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  • \$\begingroup\$ To clarify - this is for temporary effects like Obscuring Mist and not more permanent effects like darkness or general fog of war? Further, was this effect present when the characters first entered the area or is it the result of an effect they triggered or was cast on them? Reason being, if they already got a look at the layout of the area, the fog only hides changes to this layout (such as a door opening/closing). Unless a creature is hidden, the characters know where it is, even if they can't see it. So in most cases, hiding this info from them is unnecessary. \$\endgroup\$ – cpcodes Oct 16 '19 at 22:35
  • \$\begingroup\$ The intent is sudden changes in the battlefield such as a spell being cast after they've seen the area. If it also applies to original exploration, that would be good to note. \$\endgroup\$ – Ifusaso Oct 16 '19 at 23:02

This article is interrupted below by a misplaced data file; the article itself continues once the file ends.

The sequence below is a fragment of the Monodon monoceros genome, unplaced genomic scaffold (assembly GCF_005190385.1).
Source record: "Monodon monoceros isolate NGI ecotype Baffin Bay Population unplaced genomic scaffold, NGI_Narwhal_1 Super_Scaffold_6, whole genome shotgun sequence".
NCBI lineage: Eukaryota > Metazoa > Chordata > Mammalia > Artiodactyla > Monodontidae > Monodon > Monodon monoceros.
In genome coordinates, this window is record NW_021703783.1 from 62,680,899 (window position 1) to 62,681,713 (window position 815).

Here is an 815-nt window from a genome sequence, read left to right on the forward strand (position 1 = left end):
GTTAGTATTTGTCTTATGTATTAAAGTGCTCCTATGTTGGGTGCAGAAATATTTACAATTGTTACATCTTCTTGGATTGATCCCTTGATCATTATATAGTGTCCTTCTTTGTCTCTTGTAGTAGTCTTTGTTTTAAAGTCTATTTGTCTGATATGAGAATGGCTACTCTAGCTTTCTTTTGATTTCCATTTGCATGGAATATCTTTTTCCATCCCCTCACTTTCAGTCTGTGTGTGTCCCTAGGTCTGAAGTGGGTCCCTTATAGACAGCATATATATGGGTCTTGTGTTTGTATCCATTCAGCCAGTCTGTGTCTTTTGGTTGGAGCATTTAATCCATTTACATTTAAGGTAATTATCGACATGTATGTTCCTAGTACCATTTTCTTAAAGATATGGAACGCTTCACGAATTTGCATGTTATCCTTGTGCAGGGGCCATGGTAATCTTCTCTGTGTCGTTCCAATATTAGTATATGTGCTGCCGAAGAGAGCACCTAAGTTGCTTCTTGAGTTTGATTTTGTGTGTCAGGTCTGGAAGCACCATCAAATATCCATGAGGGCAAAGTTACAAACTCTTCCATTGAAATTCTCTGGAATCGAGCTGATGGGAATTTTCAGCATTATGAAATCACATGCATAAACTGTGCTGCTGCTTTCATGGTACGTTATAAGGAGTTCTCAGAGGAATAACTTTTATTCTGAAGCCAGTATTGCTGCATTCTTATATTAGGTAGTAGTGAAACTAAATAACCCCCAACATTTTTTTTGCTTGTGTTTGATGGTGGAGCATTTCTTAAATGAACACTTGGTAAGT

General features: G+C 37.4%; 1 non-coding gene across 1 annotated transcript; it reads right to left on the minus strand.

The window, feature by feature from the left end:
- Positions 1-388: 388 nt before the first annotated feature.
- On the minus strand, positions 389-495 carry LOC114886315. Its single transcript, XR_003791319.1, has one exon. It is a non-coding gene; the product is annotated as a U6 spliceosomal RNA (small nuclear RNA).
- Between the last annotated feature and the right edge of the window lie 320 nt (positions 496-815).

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So I have not used Roll20 in a couple of years (or play D&D over those years unfortunately), but here is what I used to do for my players in situations where they were in the dark without a light (or otherwise had very low visibility). I would turn on Dynamic Lighting but turn off Global Illumination. Then for each of their tokens I would go to the advanced setting, make them emit light out to 5 ft and unselect All Players See Light. That way each player could see what was right next to them but would not see the other players if they were far apart. I also asked my players to not move too quickly (especially outside of combat when they are not taking turns) and they were pretty good at stopping or asking questions when they butted up against something or someone. Also you might try to incentives them asking questions in ways that do not reveal information to other players. "What am I seeing next to me?" instead of "IS THIS HIDEOUS CREATURE HOSTILE!?". In 5E they have ways to reward players for role playing well which could be adapted for this.